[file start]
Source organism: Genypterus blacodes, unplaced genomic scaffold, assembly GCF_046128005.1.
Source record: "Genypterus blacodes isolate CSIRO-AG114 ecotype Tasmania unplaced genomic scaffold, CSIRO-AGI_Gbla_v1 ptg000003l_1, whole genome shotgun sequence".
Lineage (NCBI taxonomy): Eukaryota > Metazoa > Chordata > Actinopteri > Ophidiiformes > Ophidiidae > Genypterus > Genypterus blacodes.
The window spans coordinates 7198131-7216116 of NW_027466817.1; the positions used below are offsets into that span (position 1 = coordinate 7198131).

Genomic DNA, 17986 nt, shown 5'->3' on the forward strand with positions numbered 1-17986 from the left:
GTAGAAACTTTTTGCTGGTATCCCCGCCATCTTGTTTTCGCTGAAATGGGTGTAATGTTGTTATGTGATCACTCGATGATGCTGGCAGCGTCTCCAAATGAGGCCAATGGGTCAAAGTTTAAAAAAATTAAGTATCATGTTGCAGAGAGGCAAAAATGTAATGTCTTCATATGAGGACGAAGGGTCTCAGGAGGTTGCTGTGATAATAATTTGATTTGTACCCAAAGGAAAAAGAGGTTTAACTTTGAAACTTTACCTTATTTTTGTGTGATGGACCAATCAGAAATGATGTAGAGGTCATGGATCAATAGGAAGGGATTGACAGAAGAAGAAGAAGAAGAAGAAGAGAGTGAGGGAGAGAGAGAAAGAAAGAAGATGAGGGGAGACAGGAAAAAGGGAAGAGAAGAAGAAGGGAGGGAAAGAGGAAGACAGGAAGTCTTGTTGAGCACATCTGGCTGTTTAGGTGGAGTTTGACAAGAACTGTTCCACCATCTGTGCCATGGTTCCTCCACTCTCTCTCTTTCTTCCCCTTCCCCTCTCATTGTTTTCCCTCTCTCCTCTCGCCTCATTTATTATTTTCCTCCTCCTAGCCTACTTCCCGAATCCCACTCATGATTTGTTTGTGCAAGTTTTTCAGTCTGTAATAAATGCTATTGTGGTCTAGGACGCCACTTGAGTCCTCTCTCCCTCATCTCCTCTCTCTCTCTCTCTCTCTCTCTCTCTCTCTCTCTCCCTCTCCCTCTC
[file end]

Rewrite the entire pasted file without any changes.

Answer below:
Source organism: Genypterus blacodes, unplaced genomic scaffold, assembly GCF_046128005.1.
Source record: "Genypterus blacodes isolate CSIRO-AG114 ecotype Tasmania unplaced genomic scaffold, CSIRO-AGI_Gbla_v1 ptg000003l_1, whole genome shotgun sequence".
Lineage (NCBI taxonomy): Eukaryota > Metazoa > Chordata > Actinopteri > Ophidiiformes > Ophidiidae > Genypterus > Genypterus blacodes.
The window spans coordinates 7198131-7216116 of NW_027466817.1; the positions used below are offsets into that span (position 1 = coordinate 7198131).

Genomic DNA, 17986 nt, shown 5'->3' on the forward strand with positions numbered 1-17986 from the left:
GTAGAAACTTTTTGCTGGTATCCCCGCCATCTTGTTTTCGCTGAAATGGGTGTAATGTTGTTATGTGATCACTCGATGATGCTGGCAGCGTCTCCAAATGAGGCCAATGGGTCAAAGTTTAAAAAAATTAAGTATCATGTTGCAGAGAGGCAAAAATGTAATGTCTTCATATGAGGACGAAGGGTCTCAGGAGGTTGCTGTGATAATAATTTGATTTGTACCCAAAGGAAAAAGAGGTTTAACTTTGAAACTTTACCTTATTTTTGTGTGATGGACCAATCAGAAATGATGTAGAGGTCATGGATCAATAGGAAGGGATTGACAGAAGAAGAAGAAGAAGAAGAAGAGAGTGAGGGAGAGAGAGAAAGAAAGAAGATGAGGGGAGACAGGAAAAAGGGAAGAGAAGAAGAAGGGAGGGAAAGAGGAAGACAGGAAGTCTTGTTGAGCACATCTGGCTGTTTAGGTGGAGTTTGACAAGAACTGTTCCACCATCTGTGCCATGGTTCCTCCACTCTCTCTCTTTCTTCCCCTTCCCCTCTCATTGTTTTCCCTCTCTCCTCTCGCCTCATTTATTATTTTCCTCCTCCTAGCCTACTTCCCGAATCCCACTCATGATTTGTTTGTGCAAGTTTTTCAGTCTGTAATAAATGCTATTGTGGTCTAGGACGCCACTTGAGTCCTCTCTCCCTCATCTCCTCTCTCTCTCTCTCTCTCTCTCTCTCTCTCTCTCTCCCTCTCCCTCTC